Boston has, throughout the 19th and early 20th centuries, been an exemplar of typological solutions to housing which have provided access to the American dream for middle income residents.
In the 21st century, however, existing typologies and zoning practices have been unable to adequately accommodate increasing urban populations. Existing typologies have largely reached saturation and few parcels remain open to development to satisfy ever-increasing demand.
At the same time, increasing pressures for sustainable building practice call for the preservation rather than demolition of existing structures; social living groups – once dominated by the nuclear family – have diversified, and are at times poorly served by existing housing models; and strong drives at the neighborhood and planning levels to preserve the character of existing residential street frontages have exacerbated the middle income housing crisis with additional social, preservation, and environmental dimensions.
This brief asks for a radical reconceptualization of an existing typology—the accessory dwelling—as an avenue for growth in Boston’s 21st century. This brief will define an accessory dwelling as a residential structure separate from an existing residential structure within the same lot. This structure may be built above and/or behind the existing one.
The accessory dwelling must include three residential units, one publicly accessible commercial unit or shared program, and consider the consequences of its own proliferation across a typical block in order to provide direct access to light, air, and outdoor space to each unit.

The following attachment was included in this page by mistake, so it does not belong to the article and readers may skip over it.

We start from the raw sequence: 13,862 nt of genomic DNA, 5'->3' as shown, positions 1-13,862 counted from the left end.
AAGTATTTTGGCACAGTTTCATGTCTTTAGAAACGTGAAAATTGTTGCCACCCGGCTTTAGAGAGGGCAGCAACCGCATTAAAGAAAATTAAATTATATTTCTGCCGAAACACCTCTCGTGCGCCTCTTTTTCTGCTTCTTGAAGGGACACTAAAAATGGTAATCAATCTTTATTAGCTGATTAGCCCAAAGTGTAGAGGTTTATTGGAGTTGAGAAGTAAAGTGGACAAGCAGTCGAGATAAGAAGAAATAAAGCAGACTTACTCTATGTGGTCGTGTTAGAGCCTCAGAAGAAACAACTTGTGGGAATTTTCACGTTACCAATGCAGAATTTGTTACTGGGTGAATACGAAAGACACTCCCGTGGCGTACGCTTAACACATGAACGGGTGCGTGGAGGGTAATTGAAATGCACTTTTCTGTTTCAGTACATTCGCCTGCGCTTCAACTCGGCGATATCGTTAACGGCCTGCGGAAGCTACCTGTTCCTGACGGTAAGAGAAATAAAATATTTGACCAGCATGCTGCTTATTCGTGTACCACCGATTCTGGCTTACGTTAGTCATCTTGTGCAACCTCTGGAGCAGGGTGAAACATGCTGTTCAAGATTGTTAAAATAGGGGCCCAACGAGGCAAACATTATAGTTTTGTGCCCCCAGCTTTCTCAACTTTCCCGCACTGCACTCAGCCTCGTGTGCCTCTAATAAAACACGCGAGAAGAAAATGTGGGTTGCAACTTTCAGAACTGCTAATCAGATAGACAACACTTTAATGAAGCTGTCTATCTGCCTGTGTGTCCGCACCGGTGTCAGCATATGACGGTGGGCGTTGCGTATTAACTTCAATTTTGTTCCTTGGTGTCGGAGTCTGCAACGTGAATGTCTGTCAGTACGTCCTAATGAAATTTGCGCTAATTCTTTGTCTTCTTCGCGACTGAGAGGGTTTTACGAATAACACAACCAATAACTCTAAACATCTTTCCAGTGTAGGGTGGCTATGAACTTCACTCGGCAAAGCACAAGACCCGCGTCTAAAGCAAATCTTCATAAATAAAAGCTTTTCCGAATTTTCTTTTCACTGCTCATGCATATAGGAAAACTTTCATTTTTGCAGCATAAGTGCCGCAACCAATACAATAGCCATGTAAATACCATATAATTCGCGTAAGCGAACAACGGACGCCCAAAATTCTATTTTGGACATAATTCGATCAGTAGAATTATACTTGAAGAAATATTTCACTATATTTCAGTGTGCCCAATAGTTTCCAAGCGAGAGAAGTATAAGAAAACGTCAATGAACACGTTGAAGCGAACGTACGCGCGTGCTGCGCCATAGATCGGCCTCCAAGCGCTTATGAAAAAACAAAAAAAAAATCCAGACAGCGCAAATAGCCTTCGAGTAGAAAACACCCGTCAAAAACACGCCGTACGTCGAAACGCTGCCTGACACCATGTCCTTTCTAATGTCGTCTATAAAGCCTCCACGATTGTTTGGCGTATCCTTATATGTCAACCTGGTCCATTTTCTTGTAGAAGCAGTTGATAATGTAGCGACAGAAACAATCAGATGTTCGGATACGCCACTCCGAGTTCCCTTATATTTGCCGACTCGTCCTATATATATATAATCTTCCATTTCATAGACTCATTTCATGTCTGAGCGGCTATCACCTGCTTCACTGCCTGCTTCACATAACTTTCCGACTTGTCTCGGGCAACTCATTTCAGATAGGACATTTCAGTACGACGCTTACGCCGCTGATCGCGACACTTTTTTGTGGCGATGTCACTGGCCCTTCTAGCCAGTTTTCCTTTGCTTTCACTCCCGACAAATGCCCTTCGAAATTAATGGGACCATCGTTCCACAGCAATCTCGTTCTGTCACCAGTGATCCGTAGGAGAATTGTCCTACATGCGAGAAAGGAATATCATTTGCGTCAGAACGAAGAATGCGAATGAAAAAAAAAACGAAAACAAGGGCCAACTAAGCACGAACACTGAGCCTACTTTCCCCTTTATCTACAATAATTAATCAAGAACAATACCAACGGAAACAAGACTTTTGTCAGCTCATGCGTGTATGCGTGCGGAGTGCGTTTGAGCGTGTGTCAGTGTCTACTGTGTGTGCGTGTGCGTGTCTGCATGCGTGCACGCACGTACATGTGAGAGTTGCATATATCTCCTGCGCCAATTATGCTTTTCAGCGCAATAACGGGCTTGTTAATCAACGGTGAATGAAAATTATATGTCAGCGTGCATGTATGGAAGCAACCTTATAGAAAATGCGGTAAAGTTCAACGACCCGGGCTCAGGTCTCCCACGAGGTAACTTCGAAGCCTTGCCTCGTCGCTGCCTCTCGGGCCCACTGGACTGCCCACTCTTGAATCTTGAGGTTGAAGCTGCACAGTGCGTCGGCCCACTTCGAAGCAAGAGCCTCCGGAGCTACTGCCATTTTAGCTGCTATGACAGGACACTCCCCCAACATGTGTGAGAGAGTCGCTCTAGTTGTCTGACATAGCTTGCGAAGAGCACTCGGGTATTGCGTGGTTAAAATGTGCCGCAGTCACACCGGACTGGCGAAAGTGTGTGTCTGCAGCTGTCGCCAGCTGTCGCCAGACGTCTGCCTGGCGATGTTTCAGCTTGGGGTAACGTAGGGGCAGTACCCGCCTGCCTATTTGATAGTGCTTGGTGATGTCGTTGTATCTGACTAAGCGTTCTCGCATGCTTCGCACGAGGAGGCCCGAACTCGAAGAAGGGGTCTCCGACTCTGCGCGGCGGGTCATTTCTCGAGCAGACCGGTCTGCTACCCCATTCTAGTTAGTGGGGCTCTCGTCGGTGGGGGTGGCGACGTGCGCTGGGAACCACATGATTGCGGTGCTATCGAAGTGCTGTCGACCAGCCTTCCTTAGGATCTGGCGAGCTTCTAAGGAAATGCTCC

Contextual considerations may include the history of setback laws and illustrations of Hugh Ferriss, local typologies such as the triple decker and rowhouse, the broader history of communal living typologies such as the Chinese courtyard house, the phalanstery, and WeLive, and plug-in architectures by the Metabolists, Archigram, Safdie, and others.
• Three or more residential units, each housing 2-5 occupants. Attitudes towards social and family structures as exemplified through the organization of the accessory dwelling unit must be clearly articulated.
• One publicly accessible commercial unit or shared program. Possible programs are completely open to selection or invention and must play a central role in the design narrative. The disposition and visibility of this public program to the accessory dwelling units, the street frontage, and the existing residential structure must support a broader argument, to be supported in written or diagram form.
• Direct access to outdoor space for each unit on or above grade. This may be private to each unit or shared across all units.
• Walls within 5 feet of a lot line cannot have windows
• The site is an abstracted but typical block based on those seen in South Boston’s Telegraph Hill neighborhood, characterized by deep lots with a roughly 4:1 length-to-width ratio.
• Designers may choose to take on the context of Telegraph Hill as a neighborhood specifically, or remain generic to Boston more broadly.
• The accessory dwelling may be built over as well as behind the existing structure.
• Parking may be included but is not a required element.
• The accessory dwelling must be a separate structure and contain its own entry, circulation, and program separate from the existing structure onsite.
• The accessory dwelling must not overly compromise the existing structure and surrounding neighbors’ access to light, air, and outdoor space.
• Building height is not limited.